Do you find yourself attending a network event and get home to find that you are now on everyone's distribution list and are being spammed or get emails daily from SEO companies in India? If you believed the new Canada anti-spam legislation was going to save you, you are mistaken. The new legislation as defined, will require each business owner to hire their own lawyer to explain all the caveats to them as well as additional people in order to track every email they send to ensure compliance, as the fines are ridiculous.The legislation not only covers what most of us refer to as spam, but the installation of computer software from email, address harvesting, prohibits misleading representations, and alteration of transmission data.
So back to why you are still going to receive those emails that you thought would be going away. First, most of the spam you probably receive is from outside of Canada, so the governing bodies cannot police anyone outside of Canada, so you will still receive the emails from SEO and Web Developers in India. As for the networking event above, you are most likely going to still get the email without any recourse as you are most likely going to fall under giving Implied Consent. The legislation provides for Implied Consent as well as Express Consent.
So what is implied consent? If you have a business relationship or non-business relationship and the recipient publishes their business or official email address to which the message is sent or the recipient disclosed their business or official email address to the sender without any indication that they did not wish to receive unsolicited emails. In the following scenarios, you can still receive emails from individuals or businesses for up to 2 years if a business relationship and up to 6 months if a non-business relationship:
So what is express consent? Express consent can be obtained orally or in writing as long as you make sure that the person understands that they are giving consent for the purpose of sending them emails. You must provide the capability to opt-out and withdraw consent later. Express consent can also be obtained through an opt-in mechanism such as a form on your website or a social media platform. You cannot construe that by someone not saying anything for adding them they have given you express consent.
Tracking and Fines
So what is required for tracking? The business is accountable for all of their employees, so you should make sure that you have a policy in place and that you make your employees aware of the legislation. You need to track when you received implied consent and when it expires because for implied consent there is the 6 month and 2 year time periods based on being a non-business or business relationship. Example: If you are given a business card, you are being given implied consent, so you need to track the day you received it and when it ends. If you send them an email past the expiry date, that is non-compliance and actionable if you are reported. This is not just for group emails, but this is also for sending emails to individuals. This could end up being a very onerous task for a small businesses, but the fines associated with not doing it if you are reported are outrageous. They are setting fines up to a $1M dollars which they will never collect and could end up putting a small business out of business. Imagine the power that the enforcers will have and I bet their compensation will be based on finding people/businesses.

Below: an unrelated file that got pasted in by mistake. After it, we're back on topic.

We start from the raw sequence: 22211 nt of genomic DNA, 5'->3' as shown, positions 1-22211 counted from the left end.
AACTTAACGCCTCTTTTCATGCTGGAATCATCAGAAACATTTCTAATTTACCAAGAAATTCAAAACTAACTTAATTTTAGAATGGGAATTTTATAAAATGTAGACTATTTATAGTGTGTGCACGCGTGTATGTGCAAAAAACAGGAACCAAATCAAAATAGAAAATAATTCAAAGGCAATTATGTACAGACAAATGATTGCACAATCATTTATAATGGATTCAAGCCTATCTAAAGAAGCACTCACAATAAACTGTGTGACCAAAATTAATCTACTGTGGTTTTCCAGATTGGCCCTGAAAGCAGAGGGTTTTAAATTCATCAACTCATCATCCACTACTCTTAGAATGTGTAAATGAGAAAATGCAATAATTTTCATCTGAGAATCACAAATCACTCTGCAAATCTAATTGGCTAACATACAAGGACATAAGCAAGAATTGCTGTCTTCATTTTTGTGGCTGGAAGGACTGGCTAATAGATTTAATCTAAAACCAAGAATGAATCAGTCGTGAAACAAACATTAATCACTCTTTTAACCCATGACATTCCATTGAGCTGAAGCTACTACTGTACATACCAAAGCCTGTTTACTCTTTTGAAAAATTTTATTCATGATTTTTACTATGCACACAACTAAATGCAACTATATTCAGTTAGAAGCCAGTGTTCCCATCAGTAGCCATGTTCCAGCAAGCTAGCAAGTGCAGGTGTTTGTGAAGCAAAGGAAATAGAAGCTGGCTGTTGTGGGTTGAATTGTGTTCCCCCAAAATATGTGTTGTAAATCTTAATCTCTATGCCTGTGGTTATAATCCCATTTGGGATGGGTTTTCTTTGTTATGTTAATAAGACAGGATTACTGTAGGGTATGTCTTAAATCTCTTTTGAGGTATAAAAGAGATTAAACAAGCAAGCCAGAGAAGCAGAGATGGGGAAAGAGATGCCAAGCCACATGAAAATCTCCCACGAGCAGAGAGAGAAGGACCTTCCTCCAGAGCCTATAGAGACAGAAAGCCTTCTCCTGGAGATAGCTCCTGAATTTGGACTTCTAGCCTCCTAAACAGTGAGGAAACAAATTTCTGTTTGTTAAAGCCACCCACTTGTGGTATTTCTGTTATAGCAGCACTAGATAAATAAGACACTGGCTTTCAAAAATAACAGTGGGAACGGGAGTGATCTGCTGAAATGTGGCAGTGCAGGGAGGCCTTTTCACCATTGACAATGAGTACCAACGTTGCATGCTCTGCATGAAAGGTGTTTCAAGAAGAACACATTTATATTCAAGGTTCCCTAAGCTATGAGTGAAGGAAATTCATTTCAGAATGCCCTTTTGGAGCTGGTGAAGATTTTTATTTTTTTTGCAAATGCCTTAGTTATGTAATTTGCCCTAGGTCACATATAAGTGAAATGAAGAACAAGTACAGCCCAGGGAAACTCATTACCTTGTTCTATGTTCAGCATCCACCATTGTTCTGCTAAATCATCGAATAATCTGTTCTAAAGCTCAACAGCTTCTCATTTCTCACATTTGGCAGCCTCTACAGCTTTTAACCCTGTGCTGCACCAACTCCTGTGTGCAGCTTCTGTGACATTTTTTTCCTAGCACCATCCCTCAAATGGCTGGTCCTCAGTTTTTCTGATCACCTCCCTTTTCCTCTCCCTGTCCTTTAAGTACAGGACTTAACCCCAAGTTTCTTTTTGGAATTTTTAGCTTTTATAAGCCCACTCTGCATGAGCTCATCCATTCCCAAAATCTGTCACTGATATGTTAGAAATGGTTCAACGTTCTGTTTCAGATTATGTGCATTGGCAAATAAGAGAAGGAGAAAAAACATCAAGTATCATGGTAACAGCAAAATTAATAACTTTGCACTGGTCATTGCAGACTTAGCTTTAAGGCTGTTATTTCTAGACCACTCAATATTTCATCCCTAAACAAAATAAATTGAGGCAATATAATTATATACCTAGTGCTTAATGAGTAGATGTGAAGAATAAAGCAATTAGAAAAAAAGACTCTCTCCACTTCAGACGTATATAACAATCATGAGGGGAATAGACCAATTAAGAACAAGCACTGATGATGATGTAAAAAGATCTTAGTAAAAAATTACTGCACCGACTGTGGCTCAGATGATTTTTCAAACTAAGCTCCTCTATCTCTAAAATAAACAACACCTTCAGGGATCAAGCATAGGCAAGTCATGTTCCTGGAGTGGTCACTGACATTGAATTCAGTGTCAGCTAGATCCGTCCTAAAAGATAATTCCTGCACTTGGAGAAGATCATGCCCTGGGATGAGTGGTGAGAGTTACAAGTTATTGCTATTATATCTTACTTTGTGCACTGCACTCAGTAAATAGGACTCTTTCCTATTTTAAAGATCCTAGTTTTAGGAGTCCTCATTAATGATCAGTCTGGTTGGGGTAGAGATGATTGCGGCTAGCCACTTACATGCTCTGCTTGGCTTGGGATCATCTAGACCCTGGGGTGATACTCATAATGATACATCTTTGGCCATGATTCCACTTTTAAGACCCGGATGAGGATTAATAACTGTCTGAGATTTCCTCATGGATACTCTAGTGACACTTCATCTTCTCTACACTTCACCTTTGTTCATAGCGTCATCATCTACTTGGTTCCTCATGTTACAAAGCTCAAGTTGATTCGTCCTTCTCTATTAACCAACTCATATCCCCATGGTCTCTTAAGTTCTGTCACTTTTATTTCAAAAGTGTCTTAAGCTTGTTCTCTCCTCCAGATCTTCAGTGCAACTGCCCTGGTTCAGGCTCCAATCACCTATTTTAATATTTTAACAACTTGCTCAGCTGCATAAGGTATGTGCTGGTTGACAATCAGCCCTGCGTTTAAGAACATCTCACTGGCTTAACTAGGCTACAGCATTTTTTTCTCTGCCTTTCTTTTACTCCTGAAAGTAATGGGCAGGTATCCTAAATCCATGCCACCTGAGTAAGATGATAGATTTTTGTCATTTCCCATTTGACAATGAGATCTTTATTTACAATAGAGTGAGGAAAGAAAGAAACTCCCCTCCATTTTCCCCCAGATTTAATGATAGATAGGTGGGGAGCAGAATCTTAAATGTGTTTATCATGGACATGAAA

It will be interesting to see how enforced this legislation will be and if after awhile it will be policed as well as the Do Not Call List, which is governed by some of the same bodies. The Do Not Call List has not stopped those that call at night, they have just moved their call centres overseas. It is just harder to find out who they are, and the calling line id that shows up on your phone is not real. The real violators of this legislation will just find new ways around the law. Unfortunately it will be some unsuspecting small business owner who is either not aware of the legislation, does not understand it, or fails to track consent properly that sends one email to the wrong person and ends up with an outrageous fine to make an example out of them.
This could be good news for Canada Post, graphic designers, and printers. Direct mail could not be in vogue again. This is until someone creates legislation to govern this as well. As for B2B, your sales reps now can get back to cold calling and talking to people real time instead of hiding behind their computer and email. What is sad is that abuse of a few ends up penalizing everyone with legislation enforcement that ends up stagnating business being conducted.
I attended a great presentation last week put on by Wison Vukelich LLP, a law firm in Markham, at an Ajax Pickering Board of Trade event. Two of their lawyers explained in great detail the key information that most businesses need to be aware of about the Anti-Spam Law. I would recommend reading through the presentation and determining what you need to do to protect your business. To read more information on the legislation, download the presentation. You might also want to consult with your Corporate Lawyer .
RK Fischer & Associates